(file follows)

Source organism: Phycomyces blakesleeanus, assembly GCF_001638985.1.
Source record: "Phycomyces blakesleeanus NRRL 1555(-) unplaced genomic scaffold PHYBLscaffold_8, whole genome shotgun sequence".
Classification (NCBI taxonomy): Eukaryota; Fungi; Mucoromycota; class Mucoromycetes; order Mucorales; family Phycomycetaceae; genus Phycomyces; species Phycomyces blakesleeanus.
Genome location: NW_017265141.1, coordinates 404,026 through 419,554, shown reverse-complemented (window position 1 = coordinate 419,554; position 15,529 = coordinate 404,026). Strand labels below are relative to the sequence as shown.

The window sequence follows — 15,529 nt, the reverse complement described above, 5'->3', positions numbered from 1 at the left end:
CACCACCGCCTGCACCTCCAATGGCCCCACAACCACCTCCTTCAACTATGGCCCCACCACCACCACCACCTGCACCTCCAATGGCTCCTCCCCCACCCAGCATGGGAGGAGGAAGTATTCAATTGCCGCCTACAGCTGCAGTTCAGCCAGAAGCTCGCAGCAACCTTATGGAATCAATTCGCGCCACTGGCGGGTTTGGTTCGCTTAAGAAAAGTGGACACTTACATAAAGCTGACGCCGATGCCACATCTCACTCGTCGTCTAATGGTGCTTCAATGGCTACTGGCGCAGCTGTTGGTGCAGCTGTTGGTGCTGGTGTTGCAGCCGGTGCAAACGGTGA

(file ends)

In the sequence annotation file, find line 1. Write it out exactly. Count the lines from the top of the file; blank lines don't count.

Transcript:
Source organism: Phycomyces blakesleeanus, assembly GCF_001638985.1.